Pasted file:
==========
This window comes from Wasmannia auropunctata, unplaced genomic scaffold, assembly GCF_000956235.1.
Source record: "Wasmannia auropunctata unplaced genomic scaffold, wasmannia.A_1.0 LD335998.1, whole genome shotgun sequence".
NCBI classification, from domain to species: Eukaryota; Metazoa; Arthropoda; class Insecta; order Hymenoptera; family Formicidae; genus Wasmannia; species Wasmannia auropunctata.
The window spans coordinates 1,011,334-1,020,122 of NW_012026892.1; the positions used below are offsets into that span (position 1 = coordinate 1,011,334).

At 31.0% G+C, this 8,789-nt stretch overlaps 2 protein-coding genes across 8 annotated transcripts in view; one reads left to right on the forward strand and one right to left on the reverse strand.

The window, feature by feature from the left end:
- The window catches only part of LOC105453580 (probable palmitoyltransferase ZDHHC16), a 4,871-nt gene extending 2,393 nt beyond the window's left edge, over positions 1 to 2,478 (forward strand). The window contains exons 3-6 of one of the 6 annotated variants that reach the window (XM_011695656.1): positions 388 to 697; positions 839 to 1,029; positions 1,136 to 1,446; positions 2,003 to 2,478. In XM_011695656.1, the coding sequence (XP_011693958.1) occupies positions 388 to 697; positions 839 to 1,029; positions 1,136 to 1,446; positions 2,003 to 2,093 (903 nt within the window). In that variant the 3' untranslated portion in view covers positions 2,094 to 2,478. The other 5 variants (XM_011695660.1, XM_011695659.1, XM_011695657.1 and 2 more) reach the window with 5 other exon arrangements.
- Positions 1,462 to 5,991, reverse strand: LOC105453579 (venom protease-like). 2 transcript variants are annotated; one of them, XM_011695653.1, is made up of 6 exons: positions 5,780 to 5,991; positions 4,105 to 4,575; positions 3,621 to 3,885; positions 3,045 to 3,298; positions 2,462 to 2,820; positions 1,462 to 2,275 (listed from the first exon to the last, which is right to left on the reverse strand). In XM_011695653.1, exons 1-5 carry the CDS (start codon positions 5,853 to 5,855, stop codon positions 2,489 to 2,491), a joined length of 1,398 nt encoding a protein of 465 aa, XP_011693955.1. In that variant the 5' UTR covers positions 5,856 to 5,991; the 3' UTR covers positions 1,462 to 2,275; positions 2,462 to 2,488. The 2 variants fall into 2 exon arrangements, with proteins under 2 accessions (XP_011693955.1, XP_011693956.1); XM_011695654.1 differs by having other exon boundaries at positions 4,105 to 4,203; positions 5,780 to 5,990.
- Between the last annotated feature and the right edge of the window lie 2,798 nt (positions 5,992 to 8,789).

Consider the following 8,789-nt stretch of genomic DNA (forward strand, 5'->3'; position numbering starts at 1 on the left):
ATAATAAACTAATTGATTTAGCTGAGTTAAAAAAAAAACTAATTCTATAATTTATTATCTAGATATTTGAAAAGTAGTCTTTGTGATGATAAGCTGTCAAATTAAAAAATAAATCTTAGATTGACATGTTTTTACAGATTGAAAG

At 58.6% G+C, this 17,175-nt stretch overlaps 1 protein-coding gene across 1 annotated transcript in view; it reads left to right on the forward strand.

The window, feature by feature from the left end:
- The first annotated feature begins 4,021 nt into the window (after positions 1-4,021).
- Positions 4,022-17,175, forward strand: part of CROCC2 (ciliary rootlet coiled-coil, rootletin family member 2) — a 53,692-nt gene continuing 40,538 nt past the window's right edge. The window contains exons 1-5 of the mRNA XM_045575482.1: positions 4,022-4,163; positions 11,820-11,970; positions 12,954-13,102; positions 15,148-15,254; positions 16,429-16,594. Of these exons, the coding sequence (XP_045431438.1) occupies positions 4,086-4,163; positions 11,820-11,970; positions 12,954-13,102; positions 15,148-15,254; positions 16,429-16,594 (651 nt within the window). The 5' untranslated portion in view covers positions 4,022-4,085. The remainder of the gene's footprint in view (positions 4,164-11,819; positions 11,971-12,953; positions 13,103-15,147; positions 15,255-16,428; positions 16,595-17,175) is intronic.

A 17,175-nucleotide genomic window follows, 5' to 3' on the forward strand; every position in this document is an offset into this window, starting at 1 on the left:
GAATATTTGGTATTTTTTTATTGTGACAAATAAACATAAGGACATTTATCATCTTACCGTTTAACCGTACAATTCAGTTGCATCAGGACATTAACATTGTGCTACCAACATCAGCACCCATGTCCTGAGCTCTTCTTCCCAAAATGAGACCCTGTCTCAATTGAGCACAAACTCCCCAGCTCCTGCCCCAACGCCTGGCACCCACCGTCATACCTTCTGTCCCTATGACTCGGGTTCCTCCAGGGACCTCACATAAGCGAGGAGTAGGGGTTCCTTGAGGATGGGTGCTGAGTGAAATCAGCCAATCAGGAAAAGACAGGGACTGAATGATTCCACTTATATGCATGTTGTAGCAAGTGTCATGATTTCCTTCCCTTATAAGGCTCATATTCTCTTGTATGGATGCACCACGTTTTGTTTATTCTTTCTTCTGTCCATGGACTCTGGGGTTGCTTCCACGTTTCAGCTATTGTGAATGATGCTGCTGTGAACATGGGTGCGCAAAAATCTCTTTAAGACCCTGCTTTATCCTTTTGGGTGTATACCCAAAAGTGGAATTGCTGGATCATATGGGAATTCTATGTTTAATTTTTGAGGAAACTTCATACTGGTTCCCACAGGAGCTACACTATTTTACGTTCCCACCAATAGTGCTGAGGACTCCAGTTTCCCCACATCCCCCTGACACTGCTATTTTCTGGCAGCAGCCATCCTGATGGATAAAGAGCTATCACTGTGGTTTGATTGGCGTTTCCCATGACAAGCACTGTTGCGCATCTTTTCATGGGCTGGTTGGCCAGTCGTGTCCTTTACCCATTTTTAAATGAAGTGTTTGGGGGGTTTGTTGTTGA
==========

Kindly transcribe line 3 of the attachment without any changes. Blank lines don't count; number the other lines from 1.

NCBI classification, from domain to species: Eukaryota; Metazoa; Arthropoda; class Insecta; order Hymenoptera; family Formicidae; genus Wasmannia; species Wasmannia auropunctata.